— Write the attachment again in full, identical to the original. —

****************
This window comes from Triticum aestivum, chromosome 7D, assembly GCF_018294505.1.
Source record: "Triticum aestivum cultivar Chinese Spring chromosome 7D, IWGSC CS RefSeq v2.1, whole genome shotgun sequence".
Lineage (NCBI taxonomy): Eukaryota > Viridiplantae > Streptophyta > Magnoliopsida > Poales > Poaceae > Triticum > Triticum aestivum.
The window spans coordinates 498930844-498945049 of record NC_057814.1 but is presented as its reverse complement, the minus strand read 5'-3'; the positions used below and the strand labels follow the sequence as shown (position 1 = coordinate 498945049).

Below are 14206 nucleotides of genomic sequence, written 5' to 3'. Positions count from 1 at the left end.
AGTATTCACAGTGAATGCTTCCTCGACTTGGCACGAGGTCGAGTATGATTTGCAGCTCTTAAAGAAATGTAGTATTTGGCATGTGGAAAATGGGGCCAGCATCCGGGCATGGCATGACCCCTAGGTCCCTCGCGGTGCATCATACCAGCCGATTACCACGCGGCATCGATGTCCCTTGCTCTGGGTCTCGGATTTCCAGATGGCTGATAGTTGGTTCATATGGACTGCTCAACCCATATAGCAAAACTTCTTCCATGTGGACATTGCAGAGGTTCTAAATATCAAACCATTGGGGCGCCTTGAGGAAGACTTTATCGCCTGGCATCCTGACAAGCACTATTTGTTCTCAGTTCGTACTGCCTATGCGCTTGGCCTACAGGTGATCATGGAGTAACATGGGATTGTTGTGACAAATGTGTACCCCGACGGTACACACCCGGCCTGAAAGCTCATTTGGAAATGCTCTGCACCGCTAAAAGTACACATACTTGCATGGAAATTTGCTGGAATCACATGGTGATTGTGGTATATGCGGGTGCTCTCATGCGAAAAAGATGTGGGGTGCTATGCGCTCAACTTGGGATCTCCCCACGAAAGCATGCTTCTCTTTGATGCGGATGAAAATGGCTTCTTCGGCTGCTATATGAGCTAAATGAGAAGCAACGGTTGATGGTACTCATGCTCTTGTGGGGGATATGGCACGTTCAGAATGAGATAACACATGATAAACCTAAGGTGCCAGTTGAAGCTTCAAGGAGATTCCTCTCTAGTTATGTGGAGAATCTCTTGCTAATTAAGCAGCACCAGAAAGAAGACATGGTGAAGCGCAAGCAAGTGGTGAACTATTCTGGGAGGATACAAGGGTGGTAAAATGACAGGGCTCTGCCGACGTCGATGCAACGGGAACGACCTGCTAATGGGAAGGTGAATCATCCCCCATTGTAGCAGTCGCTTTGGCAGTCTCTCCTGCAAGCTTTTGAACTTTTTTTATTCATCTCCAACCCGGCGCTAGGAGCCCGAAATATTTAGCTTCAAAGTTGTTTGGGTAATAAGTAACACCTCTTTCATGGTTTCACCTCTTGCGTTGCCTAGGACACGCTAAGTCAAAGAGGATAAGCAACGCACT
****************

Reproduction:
This window comes from Triticum aestivum, chromosome 7D, assembly GCF_018294505.1.
Source record: "Triticum aestivum cultivar Chinese Spring chromosome 7D, IWGSC CS RefSeq v2.1, whole genome shotgun sequence".
Lineage (NCBI taxonomy): Eukaryota > Viridiplantae > Streptophyta > Magnoliopsida > Poales > Poaceae > Triticum > Triticum aestivum.
The window spans coordinates 498930844-498945049 of record NC_057814.1 but is presented as its reverse complement, the minus strand read 5'-3'; the positions used below and the strand labels follow the sequence as shown (position 1 = coordinate 498945049).

Below are 14206 nucleotides of genomic sequence, written 5' to 3'. Positions count from 1 at the left end.
AGTATTCACAGTGAATGCTTCCTCGACTTGGCACGAGGTCGAGTATGATTTGCAGCTCTTAAAGAAATGTAGTATTTGGCATGTGGAAAATGGGGCCAGCATCCGGGCATGGCATGACCCCTAGGTCCCTCGCGGTGCATCATACCAGCCGATTACCACGCGGCATCGATGTCCCTTGCTCTGGGTCTCGGATTTCCAGATGGCTGATAGTTGGTTCATATGGACTGCTCAACCCATATAGCAAAACTTCTTCCATGTGGACATTGCAGAGGTTCTAAATATCAAACCATTGGGGCGCCTTGAGGAAGACTTTATCGCCTGGCATCCTGACAAGCACTATTTGTTCTCAGTTCGTACTGCCTATGCGCTTGGCCTACAGGTGATCATGGAGTAACATGGGATTGTTGTGACAAATGTGTACCCCGACGGTACACACCCGGCCTGAAAGCTCATTTGGAAATGCTCTGCACCGCTAAAAGTACACATACTTGCATGGAAATTTGCTGGAATCACATGGTGATTGTGGTATATGCGGGTGCTCTCATGCGAAAAAGATGTGGGGTGCTATGCGCTCAACTTGGGATCTCCCCACGAAAGCATGCTTCTCTTTGATGCGGATGAAAATGGCTTCTTCGGCTGCTATATGAGCTAAATGAGAAGCAACGGTTGATGGTACTCATGCTCTTGTGGGGGATATGGCACGTTCAGAATGAGATAACACATGATAAACCTAAGGTGCCAGTTGAAGCTTCAAGGAGATTCCTCTCTAGTTATGTGGAGAATCTCTTGCTAATTAAGCAGCACCAGAAAGAAGACATGGTGAAGCGCAAGCAAGTGGTGAACTATTCTGGGAGGATACAAGGGTGGTAAAATGACAGGGCTCTGCCGACGTCGATGCAACGGGAACGACCTGCTAATGGGAAGGTGAATCATCCCCCATTGTAGCAGTCGCTTTGGCAGTCTCTCCTGCAAGCTTTTGAACTTTTTTTATTCATCTCCAACCCGGCGCTAGGAGCCCGAAATATTTAGCTTCAAAGTTGTTTGGGTAATAAGTAACACCTCTTTCATGGTTTCACCTCTTGCGTTGCCTAGGACACGCTAAGTCAAAGAGGATAAGCAACGCACT